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The Passover (12:1-36)
Until now the Israelites had escaped the judgment of the plagues without having to do anything, but now their safety depended on their carrying out God’s commands. Redemption involves faith and obedience.
Each family would be delivered from judgment only by killing a sacrificial animal as substitute for it, and sprinkling the animal’s blood on the door of the house where the family lived. The sprinkled blood indicated to those outside that a substitutionary sacrifice had been made; the life of an animal had been taken instead of the life of the firstborn. The Lord’s executioner would then ‘pass over’ that house and no one inside would be killed.
The Passover feast that followed was to be prepared with a minimum of delay. For this reason, the animal was not to be cut up or boiled, but roasted whole over an open fire, and the bread was to be baked without yeast (leaven) to save time waiting for it to rise. The meal was to be simple and the people were to eat it in haste, fully dressed ready for their departure in the morning. They were not to save any of the uneaten meat for the next day, possibly to avoid spoiling, and possibly to prevent people from keeping it as a sort of magic charm. The simplicity and solemnity of the meal no doubt kept them from any feelings of self-glory (12:1-14).
For the next week the people would have no time to bake their bread leavened. They therefore had to carry their dough and baking pans with them, baking as they went. Throughout its future history, Israel was never to forget its hasty departure from Egypt. A symbolic re-enactment of the Passover along with a Feast of Unleavened Bread was to be held as an annual festival, to remind the people of Israel of their deliverance from bondage (15-36; cf. Mark 14:1).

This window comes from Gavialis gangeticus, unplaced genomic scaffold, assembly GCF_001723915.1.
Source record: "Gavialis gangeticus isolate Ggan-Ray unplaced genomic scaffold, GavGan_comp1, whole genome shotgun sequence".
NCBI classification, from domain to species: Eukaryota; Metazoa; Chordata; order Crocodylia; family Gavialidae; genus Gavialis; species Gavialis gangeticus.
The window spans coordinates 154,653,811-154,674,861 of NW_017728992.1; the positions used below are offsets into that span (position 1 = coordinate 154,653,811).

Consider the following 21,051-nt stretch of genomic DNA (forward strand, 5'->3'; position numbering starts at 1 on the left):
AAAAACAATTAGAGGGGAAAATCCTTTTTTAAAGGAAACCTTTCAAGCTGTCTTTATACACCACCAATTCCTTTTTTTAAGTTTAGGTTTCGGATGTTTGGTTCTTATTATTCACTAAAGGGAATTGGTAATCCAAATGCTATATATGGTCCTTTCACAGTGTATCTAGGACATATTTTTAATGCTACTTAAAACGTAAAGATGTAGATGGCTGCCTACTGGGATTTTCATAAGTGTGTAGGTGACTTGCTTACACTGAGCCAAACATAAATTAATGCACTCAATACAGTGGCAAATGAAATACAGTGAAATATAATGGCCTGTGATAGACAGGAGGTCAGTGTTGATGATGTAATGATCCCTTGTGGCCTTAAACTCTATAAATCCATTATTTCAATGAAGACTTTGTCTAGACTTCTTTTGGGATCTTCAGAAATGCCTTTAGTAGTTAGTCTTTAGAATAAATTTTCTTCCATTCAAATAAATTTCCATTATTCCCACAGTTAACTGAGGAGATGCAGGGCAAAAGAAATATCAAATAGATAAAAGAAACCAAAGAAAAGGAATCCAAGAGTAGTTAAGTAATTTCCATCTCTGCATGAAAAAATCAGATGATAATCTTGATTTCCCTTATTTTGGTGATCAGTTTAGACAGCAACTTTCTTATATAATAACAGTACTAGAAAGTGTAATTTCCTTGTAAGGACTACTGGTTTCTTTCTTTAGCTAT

The Israelites leave Egypt (12:37-51)
Approximately 430 years after Jacob entered Egypt with his family, his nation of descendants departed (cf. Genesis 15:13; Genesis 46:6-7). A sizable group of non-Israelite people, including Egyptians and others who had intermarried or mingled with the Israelites, went with them (37-42). The Israelites were not to send these people back, but neither were they to lessen God’s requirements for joining in religious festivals simply to suit these foreigners. Rather they were to encourage the foreigners to carry out the covenant requirements and join with them as worshippers of Yahweh, the only true God (43-51).
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Flemming, Donald C. "Commentary on Exodus 12". "Fleming's Bridgeway Bible Commentary". https://www.studylight.org/
the Fifth Week after Epiphany